minute read

Situational Analysis

How we got here

Image Credit: Ehimetalor Akhere Unuabona

In 2016 we saw a dramatic shift in the UK leading up to and in the aftermath of the referendum on the EU.  How people saw the country, their neighbours and the world around them changed.  Writing about their 2016 Hope and Fear report, in their 2019 report HOPE not hate reflected “Our third report, in July 2016, was conducted just after Britain voted to leave the European Union and reflected a complete change in attitudes. Those who had been most angry in our February 2016 report, and who voted most heavily to leave the EU, were now the most content. Those who had been content, and who voted most heavily to remain, were now the most angry and resentful. Brexit had polarised Britain.”    

A few years later, things changed again. The Covid-19 pandemic shifted how people related to their locality. We saw a large surge in mutual aid groups right across the country and a renewed local community focus.  This shift was noted and documented by The Relationship Project who in their report The Moment We Noticed shared that “10 million people, 19% of the adult population, have been giving at least 3 hours a week to care for others outside of their family since the lockdown began.”  They identified that there was increased activity happening at a local and community level, and their work has subsequently identified that people really do want a connection to community and have a desire to work collaboratively and locally to solve problems.  

The impact of this polarisation and then the big shift of our attention to our local areas has been a large dip in the levels of trust many of us have in national politics and policymaking. The IPPR’s recent report Trust Issues: Dealing with distrust in politics really lays out the scale of the problem: almost two in three people see politicians as “merely out for themselves”, the lowest trust level on record. 

Credit: IPPR

Another thing that has shifted significantly in the last decade is the willingness of civil society to use elections as a moment to influence public policy debates.  If we think back to before the 2010 general election there was a range of tactics in play from a broad range of groups, organisations, and coalitions. Indeed, in a report published in late 2010 by the Third Sector Research Centre highlighted that the third sector had been given a voice during the general election debate and that had influenced all political parties' manifestos. Tactics organised civil society has used in the past have included:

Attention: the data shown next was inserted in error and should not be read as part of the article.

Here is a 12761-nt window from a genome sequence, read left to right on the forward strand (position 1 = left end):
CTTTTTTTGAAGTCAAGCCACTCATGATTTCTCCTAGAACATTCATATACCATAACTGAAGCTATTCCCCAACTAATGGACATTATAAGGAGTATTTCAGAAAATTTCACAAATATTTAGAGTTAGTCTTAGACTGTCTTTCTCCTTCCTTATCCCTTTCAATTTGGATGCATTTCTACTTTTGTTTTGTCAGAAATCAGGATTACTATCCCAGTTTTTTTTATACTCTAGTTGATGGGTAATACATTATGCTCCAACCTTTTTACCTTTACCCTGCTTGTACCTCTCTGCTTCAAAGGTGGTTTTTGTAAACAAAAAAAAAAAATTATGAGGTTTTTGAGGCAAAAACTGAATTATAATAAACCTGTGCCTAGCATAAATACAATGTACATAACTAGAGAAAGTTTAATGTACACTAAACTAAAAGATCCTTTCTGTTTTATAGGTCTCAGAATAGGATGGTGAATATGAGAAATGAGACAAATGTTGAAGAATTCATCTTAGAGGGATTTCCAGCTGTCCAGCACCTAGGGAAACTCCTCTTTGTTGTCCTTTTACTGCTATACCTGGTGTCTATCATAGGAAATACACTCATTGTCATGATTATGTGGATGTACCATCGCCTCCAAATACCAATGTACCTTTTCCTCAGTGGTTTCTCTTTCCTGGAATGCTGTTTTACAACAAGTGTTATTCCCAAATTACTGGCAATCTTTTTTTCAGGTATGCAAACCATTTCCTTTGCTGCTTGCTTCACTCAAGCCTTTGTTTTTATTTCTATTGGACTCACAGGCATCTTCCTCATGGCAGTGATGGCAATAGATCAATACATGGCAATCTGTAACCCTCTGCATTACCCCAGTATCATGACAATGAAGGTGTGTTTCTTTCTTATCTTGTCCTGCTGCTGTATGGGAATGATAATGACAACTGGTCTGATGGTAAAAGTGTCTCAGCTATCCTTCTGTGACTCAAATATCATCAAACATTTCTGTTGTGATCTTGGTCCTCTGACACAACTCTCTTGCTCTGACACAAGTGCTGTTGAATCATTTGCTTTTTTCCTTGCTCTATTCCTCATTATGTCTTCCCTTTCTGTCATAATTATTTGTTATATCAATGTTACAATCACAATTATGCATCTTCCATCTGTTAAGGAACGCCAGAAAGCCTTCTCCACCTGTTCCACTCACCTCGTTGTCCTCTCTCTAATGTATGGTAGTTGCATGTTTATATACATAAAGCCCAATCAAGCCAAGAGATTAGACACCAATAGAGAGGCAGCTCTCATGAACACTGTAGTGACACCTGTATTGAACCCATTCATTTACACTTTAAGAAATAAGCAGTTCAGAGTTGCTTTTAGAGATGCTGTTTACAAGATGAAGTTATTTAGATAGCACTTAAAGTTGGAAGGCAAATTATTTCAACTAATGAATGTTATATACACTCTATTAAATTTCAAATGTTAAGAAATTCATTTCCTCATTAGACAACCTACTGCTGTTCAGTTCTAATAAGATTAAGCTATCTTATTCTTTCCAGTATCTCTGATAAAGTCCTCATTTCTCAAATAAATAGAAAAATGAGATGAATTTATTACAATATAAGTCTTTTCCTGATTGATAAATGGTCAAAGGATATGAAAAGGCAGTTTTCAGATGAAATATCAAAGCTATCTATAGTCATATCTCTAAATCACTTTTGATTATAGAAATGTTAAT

• Voter Registration drives (undertaken by Students’ Unions and groups like Operation Black Vote)
  • Local actions: targeting every PPC for participation in hustings, asking questions of canvassers on the doorstep and working to get arguments into local papers (undertaken by local charities and pressure groups, often organised via local churches, and through activities such as the Citizen’s UK Leaders Assemblies) 
  • National actions: generating media coverage, undertaking mass campaign actions and lobbying party influencers to shape manifestos (undertaken by large national charities and campaign groups. One example would be “Ask the Climate Question” which was an initiative run by a group of green and development organisations to arrange hustings on climate/environment across the country, and also “Development Day” which was coordinated by a number of INGOs and saw each party leader make an intervention on their commitment to international development on the same day)

Since then, a number of factors have combined to blunt the effectiveness of these tools and the appetite of campaigners to use them.  The Sheila McKechnie Foundation’s latest campaigners survey, carried out at the end of 2021, highlighted a sense across the sector that attitudes towards campaigning have become more negative in the last year, with 79% of responders reflecting this, up from 63% in 2020.  In addition, 96% say they believe that there are threats to the freedom to organise, speak out and protest. The Lobbying Act and a suite of speeches and articles from people associated with the government and Charity Commission have had a chilling effect on campaigning and made boards and funders wary of any work that could be deemed ‘political’, even if it falls well within the charitable objects of organisations and the law.

These worries are misplaced. Work to build power in local communities is neither party political nor even inherently ‘progressive’.  The current government’s levelling up mission provides a clear opportunity to engage across the political spectrum on place-based concerns and we know that the issues that sit under the levelling up agenda are important to people up and down the UK.  This is clearly demonstrated in the Everyday Levelling Up report released in January 2022 by More in Common, in which they state “our conversations with voters have made clear that just as 2019 was a Brexit election, the next one will be squarely about levelling up: something made plain by the fact that seven in ten of the group of voters who most strongly switched to the Conservatives at the last election place levelling up as a top issue for deciding their vote at the next one.”  The report highlights that people are keen to see a decentralisation of power and for a range of decisions to be taken at a more local level.  Even if the government’s rhetoric around levelling up shifts in the future, we know that issues such as poor local transport, run-down local parks and stretched public services are all important to people.

We have also seen the resources invested in campaigning work shrink over the last decade. Forthcoming research from Jon Cracknell on behalf of the Civic Power Fund (see box) reveals a stark imbalance in the amounts spent delivering services and policy work versus the amount spent building power through organising and a huge concentration of money being spent in London rather than elsewhere. Anecdotally, we know that there are fewer Campaign Directors in the movement, for example, from where we were ten years ago, and this reduction in resourcing comes through in the Sheila McKechnie Foundation survey cited earlier.  A loss of capacity emerged as a top theme in their qualitative data and when contacted they were able to confirm that shrinking capacity was something that had come up in consecutive years and was an area that they will consider looking at in more detail in 2022.